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Church purchase ends emotional rollercoaster for parishioners

St. Joseph’s Roman Catholic Church on the Southside has a new identity: The Society of St. Joseph of Bethlehem. Many changes within the Catholic Church ultimately provided a small group of church members the opportunity to buy the church from the Allentown Diocese, forming an independent nonprofit organization.

The problems for St. Joseph’s started in 2008 when the diocese determined that it was going to close and merge several local parishes. St. Joseph’s was one of the five churches that was being closed. Former parishioners started discussing purchasing the church. “St. Joseph’s parishioners fought and appealed that decision and ended up taking it to the Vatican,” said SSJB Board President Paula Kydoniefs. “The Vatican eventually ordered that the parish remain open for use with guidelines set in 2011 by then-Bishop John Barres. He gave the parish the ability to have an annual Mass and have funerals of former parishioners.”

This proved to be very infrequent and the diocese relisted the church for sale in 2023.

“It’s been an emotional roller coaster. A year ago we heard that the church was going to be sold on the open market, but the diocese told us if we came up with 175,000 quickly, we could buy it, and we did.” She said several minor miracles and maybe major miracles followed, with a benefactor - the James Stocklas Family Trust - quickly coming forward to donate the whole $175,000.

The SSJB became responsible for the upkeep and maintenance of the church post-purchase, and although this is no longer a parish church, it is considered a chapel and is part of the Allentown Diocese. As such, St. Joseph’s must have two Masses a year, one on the feast day of St. Joseph and one on Oct. 28, the anniversary of the consecration of the church.

When you approach the dual-steepled, majestic structure one can’t help but see the scaffolding supporting the outside of this building. The cornerstone was placed in 1914 and construction finished in 1917. Presently the church is not suited for occupancy and inspectors have found several code deficiencies that need to be updated. Regulators did work with the community to develop a stopgap mitigation plan that allowed the church to celebrate St. Joseph’s feast day March 19.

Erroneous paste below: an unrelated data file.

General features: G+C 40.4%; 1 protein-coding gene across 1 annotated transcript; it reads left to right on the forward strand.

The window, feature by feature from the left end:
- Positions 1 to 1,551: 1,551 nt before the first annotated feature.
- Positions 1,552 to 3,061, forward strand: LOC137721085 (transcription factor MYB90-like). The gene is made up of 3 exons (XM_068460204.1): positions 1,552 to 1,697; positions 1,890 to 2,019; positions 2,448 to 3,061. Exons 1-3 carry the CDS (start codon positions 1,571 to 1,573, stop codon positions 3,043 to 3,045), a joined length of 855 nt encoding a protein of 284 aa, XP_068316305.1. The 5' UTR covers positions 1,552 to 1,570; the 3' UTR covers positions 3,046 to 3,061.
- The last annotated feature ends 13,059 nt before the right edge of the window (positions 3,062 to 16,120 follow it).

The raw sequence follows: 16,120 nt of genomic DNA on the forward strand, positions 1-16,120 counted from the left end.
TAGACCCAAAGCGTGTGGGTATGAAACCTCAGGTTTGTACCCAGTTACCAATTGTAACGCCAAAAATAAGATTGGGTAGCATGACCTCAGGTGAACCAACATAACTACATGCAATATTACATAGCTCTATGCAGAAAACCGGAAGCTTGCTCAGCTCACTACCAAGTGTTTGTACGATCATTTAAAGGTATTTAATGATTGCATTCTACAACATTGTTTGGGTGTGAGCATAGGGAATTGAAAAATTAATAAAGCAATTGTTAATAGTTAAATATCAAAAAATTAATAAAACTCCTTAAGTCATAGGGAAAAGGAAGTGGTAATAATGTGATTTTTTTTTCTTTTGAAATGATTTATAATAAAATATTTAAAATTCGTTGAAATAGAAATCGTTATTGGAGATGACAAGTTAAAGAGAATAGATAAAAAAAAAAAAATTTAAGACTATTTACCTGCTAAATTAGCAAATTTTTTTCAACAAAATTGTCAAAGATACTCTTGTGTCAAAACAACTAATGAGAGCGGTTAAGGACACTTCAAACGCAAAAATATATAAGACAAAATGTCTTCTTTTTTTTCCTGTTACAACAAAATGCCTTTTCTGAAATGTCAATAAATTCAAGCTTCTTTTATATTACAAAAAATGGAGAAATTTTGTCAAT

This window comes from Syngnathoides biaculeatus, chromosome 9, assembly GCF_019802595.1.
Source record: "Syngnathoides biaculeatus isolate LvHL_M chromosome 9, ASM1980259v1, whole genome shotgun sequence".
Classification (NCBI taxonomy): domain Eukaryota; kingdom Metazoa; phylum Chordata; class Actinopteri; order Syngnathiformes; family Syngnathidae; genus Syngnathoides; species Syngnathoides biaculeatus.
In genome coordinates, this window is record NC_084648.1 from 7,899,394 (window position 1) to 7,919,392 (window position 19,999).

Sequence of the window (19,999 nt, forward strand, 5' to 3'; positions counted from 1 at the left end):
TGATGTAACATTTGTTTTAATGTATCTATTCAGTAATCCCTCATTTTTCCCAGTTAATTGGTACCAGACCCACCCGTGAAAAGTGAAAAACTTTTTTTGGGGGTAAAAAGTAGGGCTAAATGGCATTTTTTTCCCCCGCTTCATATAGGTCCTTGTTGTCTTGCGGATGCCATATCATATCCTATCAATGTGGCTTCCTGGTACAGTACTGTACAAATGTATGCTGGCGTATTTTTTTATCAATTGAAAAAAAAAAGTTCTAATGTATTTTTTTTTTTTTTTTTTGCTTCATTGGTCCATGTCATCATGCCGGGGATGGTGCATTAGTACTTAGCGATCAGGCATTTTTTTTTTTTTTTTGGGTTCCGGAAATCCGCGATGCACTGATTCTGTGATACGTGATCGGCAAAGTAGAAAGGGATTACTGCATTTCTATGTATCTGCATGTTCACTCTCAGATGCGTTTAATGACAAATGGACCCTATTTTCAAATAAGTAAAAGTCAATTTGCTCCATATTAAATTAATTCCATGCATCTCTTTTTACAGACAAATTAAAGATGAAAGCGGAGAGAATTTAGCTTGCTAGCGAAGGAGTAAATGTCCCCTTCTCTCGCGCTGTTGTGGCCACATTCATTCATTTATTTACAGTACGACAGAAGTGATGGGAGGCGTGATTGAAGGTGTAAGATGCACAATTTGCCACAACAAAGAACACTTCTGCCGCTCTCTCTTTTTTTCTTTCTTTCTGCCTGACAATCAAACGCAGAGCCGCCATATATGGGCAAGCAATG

St. Josephs has a special and unique history. Traditionally attended by the local Slovenian/Windish community, the church is a testament to the cultural and historical influences of all ethnic churches on Bethlehem’s Southside. Many of the families attending the Feast of St. Joseph Mass had lifelong ties to this church. Some fondly remembered first communions, weddings and catechism classes in its halls.

The Windish are descendants of Slovenes that migrated to Bethlehem at the beginning of the 20th century from Western Hungary. They were both Catholics and Protestants, depending on the region of Hungary they hail from.

Chaplain of SSJB The Rev. Brendon Laroche leads the Feast Day Mass of Saint Joseph at Saint Joseph's RC Church in Bethlehem. He is currently the Pastor of St. Ursula Church and on the board for SSJB.
PRESS PHOTOS BY JENN RAGO St. Joseph's RC Church in Southside Bethlehem looks forward to better days once building code deficiencies are addressed. The scaffolding can be seen on the outside providing support and safety.
SSJB VP and Treasurer Anne Keyser thanks the attendees at the Feast Day Mass for their support and encouraged them to continue supporting the SSJB that will continue caring for this old structure.
SSJB President Paula Kydoniefs regaled the history, traditions, and sense of community that she has known at St. Josephs.
The Rev. Brendon Laroche reveals the story of Joseph the worker, the husband of Mary and a parent to Jesus, and why this feast day is in his honor. Former church parishioners, friends and community gathered for this special service.